Credit: This article was written by William Reville and first appeared in The Irish Times
We were unprepared for the level of grief that struck us after Milo died.
Our Bichon Frise dog Milo died on June 6th. My wife and I were very much taken aback by the level of grief that Milo’s passing precipitated. Such grief is common among pet owners when their pet dies. I have looked into the psychology that underpins this phenomenon and found a very helpful article published on May 17th, 2016, by Julie Axelrod on PsychCentral, an independent mental health social network – https://psychcentral.com/lib/grieving-the-loss -of-a-pet/.
Milo was born in September 2005, so he died just short of his 12th birthday. Dogs don’t live nearly as long as humans and you can calculate equivalent human age by multiplying the dog’s age by six. Milo was therefore about 70 years old in human equivalent terms. He was very healthy throughout his life but developed a kidney tumour and went down quickly at the end. Little could be done medically and we nursed him at home in our living room. He seemed to be in no pain. We talked to him a lot and he responded, even as he grew very weak. Two days before he died he went into a deep sleep and didn’t awaken. Our vet, Dr Pat O’Doherty of Gilabbey Veterinary Hospital, helped Milo in his last days, advising us at every step of the way, which was a big comfort.
We bought Milo as a pup in 2005, shortly before the second of our two boys left to join his brother in the UK, where they have both lived since. Our household for most of the last 12 years therefore consisted of my wife, myself and Milo. We were unprepared for the grief that struck us in Milo’s last days and when he died. I think it would be helpful for all dog owners to realise from the start that they are almost certainly going to outlive their dog and that when the dog dies they will experience significant grief.
What causes us to grieve so intensely when our dog dies? Julie Axlerod explains that we are actually mourning several losses simultaneously, and I can personally endorse each one. Firstly, we mourn the loss of the unconditional love given to us by the dog. Dogs accept us totally; a feat rarely achieved by a human companion.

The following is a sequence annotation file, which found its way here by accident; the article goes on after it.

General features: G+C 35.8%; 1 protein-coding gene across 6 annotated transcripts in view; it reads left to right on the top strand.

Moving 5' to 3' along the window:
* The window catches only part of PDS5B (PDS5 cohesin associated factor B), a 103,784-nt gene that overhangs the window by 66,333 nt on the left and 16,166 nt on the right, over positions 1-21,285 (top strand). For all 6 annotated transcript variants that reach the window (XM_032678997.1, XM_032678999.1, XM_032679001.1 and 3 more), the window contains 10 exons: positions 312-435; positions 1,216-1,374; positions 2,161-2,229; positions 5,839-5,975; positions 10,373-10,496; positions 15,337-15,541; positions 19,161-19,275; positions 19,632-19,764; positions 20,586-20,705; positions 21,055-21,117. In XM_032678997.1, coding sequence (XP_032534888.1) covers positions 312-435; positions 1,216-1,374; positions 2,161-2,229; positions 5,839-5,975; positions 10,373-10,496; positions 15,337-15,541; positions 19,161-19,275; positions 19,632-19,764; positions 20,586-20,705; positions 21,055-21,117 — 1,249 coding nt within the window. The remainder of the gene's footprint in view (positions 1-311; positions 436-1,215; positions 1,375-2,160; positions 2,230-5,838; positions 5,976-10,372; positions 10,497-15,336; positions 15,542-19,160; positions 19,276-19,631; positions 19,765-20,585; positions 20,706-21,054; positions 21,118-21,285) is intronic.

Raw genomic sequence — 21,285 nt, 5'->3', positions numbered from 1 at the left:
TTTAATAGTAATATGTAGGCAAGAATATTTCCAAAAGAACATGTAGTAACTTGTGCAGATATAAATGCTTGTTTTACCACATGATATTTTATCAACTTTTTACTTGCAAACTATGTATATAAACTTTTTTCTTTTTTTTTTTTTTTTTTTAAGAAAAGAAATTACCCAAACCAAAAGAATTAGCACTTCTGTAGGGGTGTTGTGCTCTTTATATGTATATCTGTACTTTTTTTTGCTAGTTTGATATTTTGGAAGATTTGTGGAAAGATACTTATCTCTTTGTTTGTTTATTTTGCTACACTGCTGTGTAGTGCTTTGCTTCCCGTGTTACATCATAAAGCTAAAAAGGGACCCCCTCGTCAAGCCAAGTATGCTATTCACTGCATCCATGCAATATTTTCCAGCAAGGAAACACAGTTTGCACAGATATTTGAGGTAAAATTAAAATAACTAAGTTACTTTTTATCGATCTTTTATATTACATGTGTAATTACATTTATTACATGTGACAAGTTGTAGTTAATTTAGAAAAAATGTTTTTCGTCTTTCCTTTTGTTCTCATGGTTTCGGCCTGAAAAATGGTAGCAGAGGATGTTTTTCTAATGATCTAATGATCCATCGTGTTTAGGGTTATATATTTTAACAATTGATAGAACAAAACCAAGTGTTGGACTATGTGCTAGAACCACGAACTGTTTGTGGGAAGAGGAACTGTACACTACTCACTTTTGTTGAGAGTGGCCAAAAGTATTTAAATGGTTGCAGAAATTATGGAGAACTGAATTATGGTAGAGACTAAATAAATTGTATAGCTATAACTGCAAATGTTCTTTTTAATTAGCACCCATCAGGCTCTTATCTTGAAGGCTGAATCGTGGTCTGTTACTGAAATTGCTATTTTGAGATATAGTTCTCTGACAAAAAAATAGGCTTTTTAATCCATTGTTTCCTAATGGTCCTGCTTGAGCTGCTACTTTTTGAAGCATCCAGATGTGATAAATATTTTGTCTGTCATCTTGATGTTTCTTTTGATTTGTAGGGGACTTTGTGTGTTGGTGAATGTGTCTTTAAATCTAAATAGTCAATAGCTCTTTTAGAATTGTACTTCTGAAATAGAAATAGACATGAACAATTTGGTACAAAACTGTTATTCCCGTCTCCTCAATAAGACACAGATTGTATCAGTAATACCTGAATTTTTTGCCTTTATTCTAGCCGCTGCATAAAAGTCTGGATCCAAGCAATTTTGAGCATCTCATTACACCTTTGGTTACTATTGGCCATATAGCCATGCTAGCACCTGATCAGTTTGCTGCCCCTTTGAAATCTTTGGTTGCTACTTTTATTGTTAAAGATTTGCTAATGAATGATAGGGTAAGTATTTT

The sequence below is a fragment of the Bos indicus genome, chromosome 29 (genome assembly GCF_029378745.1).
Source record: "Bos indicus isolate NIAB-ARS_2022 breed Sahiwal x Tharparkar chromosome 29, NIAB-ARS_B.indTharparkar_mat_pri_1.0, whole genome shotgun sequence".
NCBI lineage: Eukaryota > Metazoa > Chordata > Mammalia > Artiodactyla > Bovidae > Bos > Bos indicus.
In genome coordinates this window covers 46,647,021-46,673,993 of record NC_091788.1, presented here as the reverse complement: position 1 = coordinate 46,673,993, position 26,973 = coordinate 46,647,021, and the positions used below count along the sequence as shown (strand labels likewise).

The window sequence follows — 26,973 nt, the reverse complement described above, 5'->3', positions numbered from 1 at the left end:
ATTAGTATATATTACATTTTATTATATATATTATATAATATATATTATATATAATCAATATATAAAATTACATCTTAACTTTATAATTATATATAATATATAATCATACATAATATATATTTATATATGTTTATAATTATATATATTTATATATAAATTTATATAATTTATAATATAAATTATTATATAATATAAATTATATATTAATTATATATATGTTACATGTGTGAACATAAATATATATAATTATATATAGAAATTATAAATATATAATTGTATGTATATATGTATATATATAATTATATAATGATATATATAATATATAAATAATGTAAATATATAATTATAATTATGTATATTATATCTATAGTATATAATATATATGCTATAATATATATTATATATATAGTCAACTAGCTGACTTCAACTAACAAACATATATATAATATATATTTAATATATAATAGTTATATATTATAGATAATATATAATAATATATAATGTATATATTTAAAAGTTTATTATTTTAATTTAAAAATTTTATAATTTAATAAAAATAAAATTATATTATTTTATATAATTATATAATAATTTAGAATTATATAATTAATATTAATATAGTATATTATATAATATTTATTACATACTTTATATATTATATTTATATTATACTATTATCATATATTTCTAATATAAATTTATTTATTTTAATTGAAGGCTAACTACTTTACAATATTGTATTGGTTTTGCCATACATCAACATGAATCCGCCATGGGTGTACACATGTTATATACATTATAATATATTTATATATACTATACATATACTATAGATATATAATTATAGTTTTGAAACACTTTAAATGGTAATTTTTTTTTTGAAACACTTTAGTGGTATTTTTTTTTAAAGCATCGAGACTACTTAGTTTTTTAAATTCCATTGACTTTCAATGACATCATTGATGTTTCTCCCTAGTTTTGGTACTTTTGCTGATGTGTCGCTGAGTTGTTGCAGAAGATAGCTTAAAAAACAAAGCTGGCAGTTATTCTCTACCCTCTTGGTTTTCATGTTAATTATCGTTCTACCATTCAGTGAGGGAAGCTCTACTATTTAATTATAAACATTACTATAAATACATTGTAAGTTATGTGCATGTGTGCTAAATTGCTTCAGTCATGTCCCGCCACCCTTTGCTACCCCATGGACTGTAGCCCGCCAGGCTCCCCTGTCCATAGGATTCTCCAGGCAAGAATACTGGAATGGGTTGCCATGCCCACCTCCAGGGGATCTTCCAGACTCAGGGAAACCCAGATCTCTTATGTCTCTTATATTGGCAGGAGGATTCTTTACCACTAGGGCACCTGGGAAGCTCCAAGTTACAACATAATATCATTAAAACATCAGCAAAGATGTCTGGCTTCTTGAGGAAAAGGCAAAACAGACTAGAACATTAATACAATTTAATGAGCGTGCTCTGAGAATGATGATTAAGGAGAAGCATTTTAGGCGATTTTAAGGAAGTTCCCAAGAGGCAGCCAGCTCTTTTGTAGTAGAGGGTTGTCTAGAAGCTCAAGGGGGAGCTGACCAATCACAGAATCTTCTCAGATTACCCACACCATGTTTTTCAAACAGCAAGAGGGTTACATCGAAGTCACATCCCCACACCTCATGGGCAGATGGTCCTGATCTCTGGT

Secondly, we mourn the loss of a protégé. We feel responsible for another life and go to great trouble to ensure our dog’s physical and emotional wellbeing. This requires many activities, eg walking the dog, ensuring he/she meets other dogs, playing with the dog, etc. Consequently, losing a dog can feel like losing a family member.
Thirdly, we mourn the loss of a “life witness”. We act with uninhibited emotions in front of our dogs and they accompany us through the years observing both our weaknesses and our strengths. During hard times they provide us with comfort and stability.
Fourthly, we mourn many relationships and routines. When the dog dies there are no more feeding times, daily walks, throw and fetch games, etc. No more “Good boy Milo, mind the house” when going out, no more letting him out to piddle before bed time, no more combing out his hair, no more reflexive talking to him as we go about our other business, and so on.
Fifthly, we mourn the loss of a close companion. For some people the dog may be the only social companion in the world, exclusively relied on for support and love.
Axelrod cautions against forcing yourself to get over your grief quickly, pointing out that your emotional processing has no set end point and putting pressure on yourself only makes you feel worse. Talk to other pet owners who recently experienced a loss. It also helps to rehearse the story of your dog’s life – when did you get him/her, what was his personality, special memories, what will you miss most, etc. This crystallises the things that are important to remember.
Dispose of your dog’s possessions gradually but keep some special things. Perform a ritual – we buried Milo in our garden together with his two favourite toys and marked his grave with a little plaque. Allow yourself to grieve naturally. Be patient. The sad feelings will subside and you will be left with happy memories.
Goodbye Milo, we will remember you always.
William Reville is an emeritus professor of Biochemistry at UCC.
Credit: This article first appeared in The Irish Times Updated: Thu, Jul 20, 2017, 15:14